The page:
Today, tribal governments cannot try non-Native American people in their courts, which creates an imbalance in their ability of providing justice to some cases. The FBI takes control of these situations.

“How can we better improve these relationships?” said Joseph.

According to Joseph, one positive change is the Violence against Women Act (VAWA) of 2013. The VAWA was first signed into law by President Bill Clinton in 1994.

It granted $1.6 billion to investigations on women’s domestic abuse, allowing tribal courts to pursue domestic violence cases against non-native people.

Joseph also mentioned that this is crucial ,because 80 percent of Native American women have said they experienced domestic violence.

Heidi Heitkamp, a junior Senator for North Dakota, introduced a bill last October to help Native Americans. However, that bill has not made it out of the committee.

Joseph further explained many Native American people believe that documentation on missing people is inadequate and felt the act falls short of its original intentions. She also questioned the effectiveness of the law.

“Is it going to go anywhere? Will this act make any real change?” Joseph said.

In addition, she emphasized that the number of women and girls missing is significant and believed the federal government isn’t “navigating the situation.”

Joseph also mentioned that because the Native American population is small, especially when categorized by individual nations, people living outside of the reservations tend to ignore what goes on there.

“People need to be mindful when talking about us by not clumping all Natives together, and looking at individual culture,” Joseph said.

Native American women’s abuse and disappearance isn’t a new event, both have been occurring for hundreds of years, however receives little coverage and many are only now becoming aware of it. The national rate for domestic violence towards Native American women is 50 percent higher than the national average according to the Arizona Coalition to End Sexual and Domestic Violence.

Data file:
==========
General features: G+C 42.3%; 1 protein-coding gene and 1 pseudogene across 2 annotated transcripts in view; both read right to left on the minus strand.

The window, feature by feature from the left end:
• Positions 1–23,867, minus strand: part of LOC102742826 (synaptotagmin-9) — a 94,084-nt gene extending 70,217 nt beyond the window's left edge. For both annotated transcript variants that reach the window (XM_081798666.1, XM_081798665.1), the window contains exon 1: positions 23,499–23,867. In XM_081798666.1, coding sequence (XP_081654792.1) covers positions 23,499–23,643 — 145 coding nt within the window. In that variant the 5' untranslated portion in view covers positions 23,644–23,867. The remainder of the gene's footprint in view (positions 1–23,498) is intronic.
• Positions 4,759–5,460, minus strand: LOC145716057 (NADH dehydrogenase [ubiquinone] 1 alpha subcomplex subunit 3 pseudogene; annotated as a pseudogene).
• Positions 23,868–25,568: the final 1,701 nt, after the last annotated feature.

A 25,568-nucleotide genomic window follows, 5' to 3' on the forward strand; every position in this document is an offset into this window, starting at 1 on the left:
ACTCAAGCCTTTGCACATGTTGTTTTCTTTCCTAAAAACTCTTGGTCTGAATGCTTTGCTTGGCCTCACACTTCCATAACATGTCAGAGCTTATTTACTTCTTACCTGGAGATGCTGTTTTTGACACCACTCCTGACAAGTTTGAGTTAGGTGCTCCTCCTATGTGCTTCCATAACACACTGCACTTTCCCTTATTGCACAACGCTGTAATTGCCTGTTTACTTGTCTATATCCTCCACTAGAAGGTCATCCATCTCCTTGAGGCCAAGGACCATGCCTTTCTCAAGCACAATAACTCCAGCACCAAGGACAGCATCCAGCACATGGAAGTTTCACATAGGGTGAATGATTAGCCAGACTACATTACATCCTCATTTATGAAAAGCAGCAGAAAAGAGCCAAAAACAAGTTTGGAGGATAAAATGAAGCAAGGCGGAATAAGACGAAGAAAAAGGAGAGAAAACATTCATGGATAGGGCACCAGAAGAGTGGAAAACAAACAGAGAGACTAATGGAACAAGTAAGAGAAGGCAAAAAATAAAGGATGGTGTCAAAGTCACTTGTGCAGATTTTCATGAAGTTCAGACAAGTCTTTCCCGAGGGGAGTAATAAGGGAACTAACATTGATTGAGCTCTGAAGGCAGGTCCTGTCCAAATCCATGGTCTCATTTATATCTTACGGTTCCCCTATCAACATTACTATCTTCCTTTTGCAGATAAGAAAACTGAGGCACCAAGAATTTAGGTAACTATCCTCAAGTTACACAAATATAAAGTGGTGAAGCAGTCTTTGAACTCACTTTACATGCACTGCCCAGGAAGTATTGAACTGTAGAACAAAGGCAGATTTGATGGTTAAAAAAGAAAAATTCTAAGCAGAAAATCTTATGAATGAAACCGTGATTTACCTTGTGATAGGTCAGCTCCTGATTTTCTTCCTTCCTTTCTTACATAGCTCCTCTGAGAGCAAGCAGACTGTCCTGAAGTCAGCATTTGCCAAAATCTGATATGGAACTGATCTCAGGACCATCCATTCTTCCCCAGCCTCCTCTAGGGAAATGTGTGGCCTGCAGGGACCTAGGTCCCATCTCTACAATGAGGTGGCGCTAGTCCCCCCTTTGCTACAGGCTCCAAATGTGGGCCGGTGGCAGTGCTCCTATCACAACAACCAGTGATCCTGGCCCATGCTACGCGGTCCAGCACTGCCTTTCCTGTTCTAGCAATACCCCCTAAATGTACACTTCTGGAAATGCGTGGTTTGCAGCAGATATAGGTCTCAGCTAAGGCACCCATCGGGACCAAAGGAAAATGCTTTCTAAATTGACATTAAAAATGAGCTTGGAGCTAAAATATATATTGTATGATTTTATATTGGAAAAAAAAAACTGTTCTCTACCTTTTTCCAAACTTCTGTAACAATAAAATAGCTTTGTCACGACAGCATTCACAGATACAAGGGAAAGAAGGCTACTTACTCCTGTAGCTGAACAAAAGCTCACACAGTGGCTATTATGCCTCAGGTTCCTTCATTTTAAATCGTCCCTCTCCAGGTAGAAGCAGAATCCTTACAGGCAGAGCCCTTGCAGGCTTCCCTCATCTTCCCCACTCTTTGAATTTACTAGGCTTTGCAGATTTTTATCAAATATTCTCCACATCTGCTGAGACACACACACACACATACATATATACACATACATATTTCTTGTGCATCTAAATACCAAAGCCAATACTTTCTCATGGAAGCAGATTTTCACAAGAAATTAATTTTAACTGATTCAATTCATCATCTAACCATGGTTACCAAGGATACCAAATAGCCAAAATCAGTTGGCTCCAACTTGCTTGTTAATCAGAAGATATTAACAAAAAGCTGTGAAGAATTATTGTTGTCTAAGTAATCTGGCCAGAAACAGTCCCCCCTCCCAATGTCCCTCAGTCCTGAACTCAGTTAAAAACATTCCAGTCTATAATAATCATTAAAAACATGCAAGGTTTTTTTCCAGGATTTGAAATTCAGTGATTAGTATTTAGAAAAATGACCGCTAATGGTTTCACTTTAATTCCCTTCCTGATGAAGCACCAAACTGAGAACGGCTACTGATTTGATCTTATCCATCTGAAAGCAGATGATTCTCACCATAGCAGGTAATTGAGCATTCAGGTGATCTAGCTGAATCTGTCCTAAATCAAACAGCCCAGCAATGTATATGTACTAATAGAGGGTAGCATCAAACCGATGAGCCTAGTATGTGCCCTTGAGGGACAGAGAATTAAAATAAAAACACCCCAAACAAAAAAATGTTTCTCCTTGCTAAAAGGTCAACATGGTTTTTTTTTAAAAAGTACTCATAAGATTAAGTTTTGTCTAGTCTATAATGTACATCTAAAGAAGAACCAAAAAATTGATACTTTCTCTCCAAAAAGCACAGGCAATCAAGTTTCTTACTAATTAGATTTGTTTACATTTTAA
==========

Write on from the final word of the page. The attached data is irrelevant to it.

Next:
Joseph stated if she wasn’t passionate about being aware of the latest in terms of these topics, she wouldn’t know about them either. Joseph also said national news doesn’t cover the issue of missing Native American women and the media has instead only been focusing on the Dakota Access Pipe Line, predominantly because of celebrity influence on this issue.

Joseph and Doctor are in agreement that generation after generation of poverty, substance abuse, lack of healthcare and unemployment have caused Native American women’s vulnerability and lack of choices to grow immensely.

A lot of these problems stem from colonization according to Doctor, who calls it a “cultural disruption” in many, if not all, Native American communities.

Colonization led to not only a loss in indigenous population, but made for a drastic presence of alcoholism in some people as well. In addition, homelessness is another result. Doctor said she believes that in Flagstaff specifically, many Native American people don’t want to endure the conditions that living on the reservation brings, but can’t afford housing costs in Flagstaff either.

Doctor also believes in the need for more people advocating this issue and being proactive.

“People usually don’t act until something happens to someone we know. It shouldn’t take that for us to get involved,” Doctor said.